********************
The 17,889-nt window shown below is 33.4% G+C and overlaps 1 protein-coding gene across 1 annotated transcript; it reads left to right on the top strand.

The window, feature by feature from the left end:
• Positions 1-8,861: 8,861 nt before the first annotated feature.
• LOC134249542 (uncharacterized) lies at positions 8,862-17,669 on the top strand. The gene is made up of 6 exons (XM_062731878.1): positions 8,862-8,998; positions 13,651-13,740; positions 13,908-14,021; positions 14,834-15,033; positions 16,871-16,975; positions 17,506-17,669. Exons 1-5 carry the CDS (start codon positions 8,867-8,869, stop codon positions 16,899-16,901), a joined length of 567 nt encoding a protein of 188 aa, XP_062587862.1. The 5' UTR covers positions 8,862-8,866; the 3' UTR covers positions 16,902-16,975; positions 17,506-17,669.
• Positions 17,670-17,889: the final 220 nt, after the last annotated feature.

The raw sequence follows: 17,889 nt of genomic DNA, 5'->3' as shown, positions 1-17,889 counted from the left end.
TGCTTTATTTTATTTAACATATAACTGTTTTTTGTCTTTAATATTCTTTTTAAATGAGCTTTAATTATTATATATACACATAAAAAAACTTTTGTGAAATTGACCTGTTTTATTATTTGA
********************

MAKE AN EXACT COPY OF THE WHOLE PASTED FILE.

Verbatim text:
The 17,889-nt window shown below is 33.4% G+C and overlaps 1 protein-coding gene across 1 annotated transcript; it reads left to right on the top strand.

The window, feature by feature from the left end:
• Positions 1-8,861: 8,861 nt before the first annotated feature.
• LOC134249542 (uncharacterized) lies at positions 8,862-17,669 on the top strand. The gene is made up of 6 exons (XM_062731878.1): positions 8,862-8,998; positions 13,651-13,740; positions 13,908-14,021; positions 14,834-15,033; positions 16,871-16,975; positions 17,506-17,669. Exons 1-5 carry the CDS (start codon positions 8,867-8,869, stop codon positions 16,899-16,901), a joined length of 567 nt encoding a protein of 188 aa, XP_062587862.1. The 5' UTR covers positions 8,862-8,866; the 3' UTR covers positions 16,902-16,975; positions 17,506-17,669.
• Positions 17,670-17,889: the final 220 nt, after the last annotated feature.

The raw sequence follows: 17,889 nt of genomic DNA, 5'->3' as shown, positions 1-17,889 counted from the left end.
TGCTTTATTTTATTTAACATATAACTGTTTTTTGTCTTTAATATTCTTTTTAAATGAGCTTTAATTATTATATATACACATAAAAAAACTTTTGTGAAATTGACCTGTTTTATTATTTGA